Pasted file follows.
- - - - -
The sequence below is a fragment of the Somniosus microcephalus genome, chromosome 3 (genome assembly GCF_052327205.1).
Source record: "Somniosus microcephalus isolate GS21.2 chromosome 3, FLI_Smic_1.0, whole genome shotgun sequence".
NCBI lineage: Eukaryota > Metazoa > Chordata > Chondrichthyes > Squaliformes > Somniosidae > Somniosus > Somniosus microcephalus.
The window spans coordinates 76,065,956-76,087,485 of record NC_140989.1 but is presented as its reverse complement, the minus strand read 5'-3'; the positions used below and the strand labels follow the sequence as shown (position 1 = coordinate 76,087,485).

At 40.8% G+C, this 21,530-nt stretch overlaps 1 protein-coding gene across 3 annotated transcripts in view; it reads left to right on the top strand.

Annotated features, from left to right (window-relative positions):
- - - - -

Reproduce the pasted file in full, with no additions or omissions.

The sequence below is a fragment of the Somniosus microcephalus genome, chromosome 3 (genome assembly GCF_052327205.1).
Source record: "Somniosus microcephalus isolate GS21.2 chromosome 3, FLI_Smic_1.0, whole genome shotgun sequence".
NCBI lineage: Eukaryota > Metazoa > Chordata > Chondrichthyes > Squaliformes > Somniosidae > Somniosus > Somniosus microcephalus.
The window spans coordinates 76,065,956-76,087,485 of record NC_140989.1 but is presented as its reverse complement, the minus strand read 5'-3'; the positions used below and the strand labels follow the sequence as shown (position 1 = coordinate 76,087,485).

At 40.8% G+C, this 21,530-nt stretch overlaps 1 protein-coding gene across 3 annotated transcripts in view; it reads left to right on the top strand.

Annotated features, from left to right (window-relative positions):